A breakdown of global e-commerce trends and statistics to future-proof your business.
A lot can happen in a year — or so the saying goes.
A new major conflict, renewed coronavirus lockdowns in Asia, a continuing shortage of semiconductors that have blighted the global electronics and automotive industries, and of course, inflation, higher interest rates, and the looming threat of economic turmoil. It’s safe to say that 2022 was no exception.
With 2023 already heating up to be another tumultuous year, we’re here to help you take on what’s next as consumers continue to change how and where they spend their time online, and economic pressures change how they spend their money.
Global e-commerce is borderless trade. It’s cross-border commerce. It’s international retail. It’s many different things all at the same time, much of which was unimaginable just ten-or-so years ago. It’s also impacted by many different things: regional economic pressures, geopolitics, new regulations, and consumer behaviour — there are endless factors at play.
That’s why staying ahead of the latest e-commerce trends is critical. If you can understand the present day’s major trends, you can pierce the veil of what’s driving growth and development in the e-commerce space and use this information to inform your strategy.
To help you get an idea of what might come this year, we’ve compiled our list of the 10 biggest global e-commerce trends.
The global pandemic led to a 50% increase in omnichannel shopping in 2020, according to data published by Nielsen, which also showed that the percentage of U.S. consumers surveyed who shopped “heavily or exclusively” online grew by 133% between September 2019 and September 2020.
These figures are hardly surprising given that we were all stuck at home. However, this omnichannel growth continued throughout 2021 and 2022 and will probably continue growing this year. Nearly 90% of consumers now expect brands to offer omnichannel experiences across their preferred online and in-store channels and touchpoints. Indeed, companies with robust omnichannel strategies retain almost 89% of their customers.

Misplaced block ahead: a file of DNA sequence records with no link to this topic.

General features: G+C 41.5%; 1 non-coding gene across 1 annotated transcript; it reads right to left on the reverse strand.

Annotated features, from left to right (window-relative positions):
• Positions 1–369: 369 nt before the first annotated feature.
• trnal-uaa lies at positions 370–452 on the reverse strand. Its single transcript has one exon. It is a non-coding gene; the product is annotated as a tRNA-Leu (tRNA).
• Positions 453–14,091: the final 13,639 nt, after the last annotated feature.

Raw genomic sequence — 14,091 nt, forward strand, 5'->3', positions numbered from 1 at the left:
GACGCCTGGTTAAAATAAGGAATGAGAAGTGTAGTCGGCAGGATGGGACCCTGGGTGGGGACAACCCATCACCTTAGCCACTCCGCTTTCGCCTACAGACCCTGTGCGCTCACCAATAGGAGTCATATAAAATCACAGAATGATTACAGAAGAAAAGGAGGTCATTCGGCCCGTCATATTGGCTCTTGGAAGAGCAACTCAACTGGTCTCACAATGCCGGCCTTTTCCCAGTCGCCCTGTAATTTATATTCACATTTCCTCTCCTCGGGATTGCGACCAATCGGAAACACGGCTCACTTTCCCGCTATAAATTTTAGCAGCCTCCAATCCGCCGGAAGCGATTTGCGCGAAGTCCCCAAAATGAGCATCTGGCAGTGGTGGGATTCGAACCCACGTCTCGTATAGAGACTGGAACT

One of the most effective ways to drive e-commerce sales in the evolving online market is through immersive visual content. Leading retailers recognise this, and when selling online, product imagery is one of the most effective tools in their belt.
This is reflected by online shoppers, who consider product imagery and other visual elements to be a driving factor behind their buying decisions — one that’s just as important, or even more important, than price, reviews, and product descriptions. For instance, 90% of Etsy users say product imagery directly influences their purchasing decisions.
Consumers are demanding personalisation by default. According to McKinsey, up to 71% of consumers have this expectation, and more than three-quarters become frustrated when it doesn’t happen. Personalisation also drives better performance and customer outcomes, with those that grow the fastest driving 40% more of their revenue from personalisation than their slower-growing competitors.
Personalisation means curating a shopping experience for a single customer rather than a broader audience. Instead of adopting a universal approach, e-commerce vendors are increasingly looking to build bespoke elements for their customer journeys: web content, emails, social media, advertising, customer service, mobile apps, live chat — you name it.
More than half of consumers globally now believe it’s more important to shop with local businesses than before the pandemic. People now consider who’s being paid when they buy an item and that by ensuring that money goes to smaller businesses, they can help to support their communities — a noble desire instilled in many who saw the destructive impact the pandemic had on independent SMEs.
The driving factors behind this increased consumer desire to shop small and locally are clear. A survey of more than 4,500 consumers across the UK, U.S., Australia, and Brazil found it was reinvesting in local economies (45%), ensuring that money remains in the community (44%), and driving local job growth (43%).
“Sustainability” is more than just a buzzword. Many fail to understand its place in our modern world. Recent data suggests that consumers are increasingly adopting a variety of measures to live and shop more sustainably. They consider environmental issues when making purchases and go out of their way to transact with sustainable businesses.